Have you ever come across a component in a library or design system that seems to do… everything? For some stakeholders, these components are magical in their flexibility; for others, frustrating in their maintenance and configuration. It’s easy for a component to become bloated and its purpose increasingly ambiguous. I’ve been working with my brilliant […]
Have you ever come across a component in a library or design system that seems to do… everything? For some stakeholders, these components are magical in their flexibility; for others, frustrating in their maintenance and configuration.
It’s easy for a component to become bloated and its purpose increasingly ambiguous.
I’ve been working with my brilliant teammates on a design system and framework at the BBC for almost two years now, as a senior software engineer and accessibility lead for the department. Alongside contributing to our framework, and collaborating closely with our capability teams, a large part of my role has been focused around improving accessibility across our processes, platform and design system.
We decided early on that reusability of components was a core principle of our system. However, it was only once we hit the mammoth challenge of scalability that we came to understand we needed more guidance on what reusability means for us.
These challenges came to light most recently in a new feature making new demands on the design system. One of our collaborating teams had some new requirements:
“We want to put many types of content in a chronological, editorially curated list. One of the content blocks we want to put in it is a link with some text and an image. We already have a component that looks like it will work, we can just use that.”
A completely reasonable proposal at face value — there’s no reason for anyone involved to doubt that the component won’t (visually) fit their requirements. We will come back to this in a moment.
One of the things I’ve really pushed for in the most recent features is UX accessibility documentation during the design phase.
What does that mean? Well, it means that when we are designing a new feature, we request that our UX designers and architects chat with our developers early and draft a basic semantic HTML structure and any specific accessibility behaviours. Think landmarks, headings, buttons, links, and careful focus management, to name a small selection.
I’ve recently learned via podcast from one of my accessibility heroines, Marcy Sutton, that doing this is considered “shifting accessibility left” — that is, to embed it earlier in the software development cycle instead of making it solely a developer responsibility.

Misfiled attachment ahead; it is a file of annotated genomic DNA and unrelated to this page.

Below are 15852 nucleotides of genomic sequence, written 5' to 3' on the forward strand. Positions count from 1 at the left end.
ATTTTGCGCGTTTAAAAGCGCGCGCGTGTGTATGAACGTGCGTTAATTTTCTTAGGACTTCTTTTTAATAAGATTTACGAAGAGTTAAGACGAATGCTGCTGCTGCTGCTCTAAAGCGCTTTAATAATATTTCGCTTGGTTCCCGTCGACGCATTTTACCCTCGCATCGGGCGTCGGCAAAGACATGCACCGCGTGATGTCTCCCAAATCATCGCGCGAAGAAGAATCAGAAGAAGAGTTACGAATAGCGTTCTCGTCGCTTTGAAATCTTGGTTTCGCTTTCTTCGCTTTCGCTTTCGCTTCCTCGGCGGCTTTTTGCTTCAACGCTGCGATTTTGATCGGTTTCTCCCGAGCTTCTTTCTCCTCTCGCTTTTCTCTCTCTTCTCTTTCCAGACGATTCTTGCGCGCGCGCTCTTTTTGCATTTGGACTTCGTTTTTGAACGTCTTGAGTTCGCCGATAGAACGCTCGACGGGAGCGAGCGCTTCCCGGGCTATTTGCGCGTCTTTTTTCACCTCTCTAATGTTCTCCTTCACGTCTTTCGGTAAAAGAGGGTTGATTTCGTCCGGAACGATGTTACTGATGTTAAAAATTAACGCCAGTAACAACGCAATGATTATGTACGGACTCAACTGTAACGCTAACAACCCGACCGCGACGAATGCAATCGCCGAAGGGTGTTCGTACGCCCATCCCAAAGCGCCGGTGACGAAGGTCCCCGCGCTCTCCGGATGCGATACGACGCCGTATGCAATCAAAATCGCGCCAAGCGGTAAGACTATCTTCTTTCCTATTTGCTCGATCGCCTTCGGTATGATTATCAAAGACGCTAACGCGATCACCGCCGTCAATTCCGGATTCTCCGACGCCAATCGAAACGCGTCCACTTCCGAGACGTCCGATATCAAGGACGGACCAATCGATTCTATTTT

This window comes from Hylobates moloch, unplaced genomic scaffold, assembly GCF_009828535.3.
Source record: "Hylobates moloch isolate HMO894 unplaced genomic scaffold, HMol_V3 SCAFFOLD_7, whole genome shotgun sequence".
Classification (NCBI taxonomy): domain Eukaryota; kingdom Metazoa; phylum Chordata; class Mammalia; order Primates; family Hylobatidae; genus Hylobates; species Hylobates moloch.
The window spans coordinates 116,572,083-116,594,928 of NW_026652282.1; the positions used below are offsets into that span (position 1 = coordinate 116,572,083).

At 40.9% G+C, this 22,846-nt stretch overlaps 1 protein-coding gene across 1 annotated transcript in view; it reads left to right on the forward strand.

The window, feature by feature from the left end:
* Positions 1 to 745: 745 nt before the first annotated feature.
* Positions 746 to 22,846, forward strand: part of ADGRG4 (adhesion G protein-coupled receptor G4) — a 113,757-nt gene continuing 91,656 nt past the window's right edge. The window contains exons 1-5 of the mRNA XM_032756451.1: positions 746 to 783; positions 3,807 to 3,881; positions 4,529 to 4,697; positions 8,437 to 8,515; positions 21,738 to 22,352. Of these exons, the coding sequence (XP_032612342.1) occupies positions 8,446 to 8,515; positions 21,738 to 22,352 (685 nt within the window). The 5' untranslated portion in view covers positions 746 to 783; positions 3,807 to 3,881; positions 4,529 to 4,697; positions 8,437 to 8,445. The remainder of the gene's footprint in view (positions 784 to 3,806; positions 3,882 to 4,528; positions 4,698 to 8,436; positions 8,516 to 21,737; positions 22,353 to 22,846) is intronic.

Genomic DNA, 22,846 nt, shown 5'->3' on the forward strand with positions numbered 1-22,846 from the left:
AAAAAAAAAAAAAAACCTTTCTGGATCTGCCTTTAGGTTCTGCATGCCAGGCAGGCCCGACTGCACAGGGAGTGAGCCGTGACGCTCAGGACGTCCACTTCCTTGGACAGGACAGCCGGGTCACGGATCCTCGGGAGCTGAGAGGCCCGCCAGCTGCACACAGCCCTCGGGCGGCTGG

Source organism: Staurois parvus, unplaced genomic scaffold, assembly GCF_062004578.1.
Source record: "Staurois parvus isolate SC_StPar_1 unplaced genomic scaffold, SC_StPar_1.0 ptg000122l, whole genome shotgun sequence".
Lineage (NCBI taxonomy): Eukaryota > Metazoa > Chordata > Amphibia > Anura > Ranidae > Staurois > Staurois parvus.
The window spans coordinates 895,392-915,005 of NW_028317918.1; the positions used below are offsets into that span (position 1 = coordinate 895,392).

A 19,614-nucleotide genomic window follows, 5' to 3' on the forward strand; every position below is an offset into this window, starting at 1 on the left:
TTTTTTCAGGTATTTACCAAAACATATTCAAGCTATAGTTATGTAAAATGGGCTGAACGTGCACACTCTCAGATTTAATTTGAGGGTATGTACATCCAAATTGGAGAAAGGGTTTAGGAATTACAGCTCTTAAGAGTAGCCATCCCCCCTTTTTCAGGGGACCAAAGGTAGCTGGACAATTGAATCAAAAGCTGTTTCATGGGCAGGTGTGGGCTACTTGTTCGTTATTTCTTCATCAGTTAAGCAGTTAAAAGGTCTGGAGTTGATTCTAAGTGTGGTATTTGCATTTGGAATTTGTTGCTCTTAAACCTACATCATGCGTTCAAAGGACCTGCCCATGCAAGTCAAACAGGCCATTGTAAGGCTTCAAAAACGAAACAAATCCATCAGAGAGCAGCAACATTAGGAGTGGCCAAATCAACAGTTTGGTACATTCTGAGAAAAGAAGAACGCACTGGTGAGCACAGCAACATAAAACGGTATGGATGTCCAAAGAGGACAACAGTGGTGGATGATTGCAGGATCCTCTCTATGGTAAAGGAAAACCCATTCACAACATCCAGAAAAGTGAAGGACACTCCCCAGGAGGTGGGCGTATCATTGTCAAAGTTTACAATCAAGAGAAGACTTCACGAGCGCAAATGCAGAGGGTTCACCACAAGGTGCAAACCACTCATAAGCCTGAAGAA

So how did it help with the situation I quoted above?
In the process of creating the accessibility design documentation for that new, shiny, chronologically ordered list of content, one of our UX folks reached out to me for a Zoom catch-up:
“I’ve tried to document the semantic structure of our feature using that well-established component… and something doesn’t seem quite right. We can’t get it to fit.”
So we spent some time trying to force a square peg into that round hole, before it struck me that of course, the peg isn’t going to fit, because it was never designed to.
We took a step back and reconsidered the purpose of the component we were trying to reuse. User-driven discovery in high-density pages of many many links, with the focus being the onward journey.
Compare that to the proposed new feature — a chronologically ordered list, with a heading for each piece of content for easy assistive technology navigation and a timestamp. That content can also contain a link should the user want to access more detail in the form of an onward journey.
To make the component accessible in that context, we’d have to add another configuration prop to the existing ~15 options, and duplicate information by using aria-hidden on some content with styling to visually hide other parts. It would make the experience palatable, but it wouldn’t be our best work, and would further bloat the original component, muddying its core purpose.
Thinking about the problem from the perspective of a good, accessible, semantic experience had highlighted early on that actually, although the original component looked like it would do the job at face value, it wouldn’t actually be as accessible as expected when applied in that new context.
They were simply two very different solutions that deserved their own space in the design system — even if they looked quite similar at first glance.
We are now leaning more heavily towards encouraging collaborating teams to think about the problem they are solving when they want to reuse components, rather than making the decision to reuse because it looks visually suitable at a glance. We’ve added a principle to the design system; “Focus on what components achieve rather than their appearance“.
Having accessibility embedded earlier in our process in that situation saved us from a potentially time-consuming, stressful and messy refactor much closer to a deadline, possibly once the development work was at the review stage. It’s likely that later down the line after several iterations, we would’ve come to a similar conclusion — it would’ve just been significantly more costly at that point.
Thinking about the experience from an accessibility perspective earlier didn’t just help us create a better experience for all, but also positively impacted our design system and component library for future iterations.
Shifting left: how introducing accessibility earlier helps the BBC’s design system was originally published in BBC Design + Engineering on Medium, where people are continuing the conversation by highlighting and responding to this story.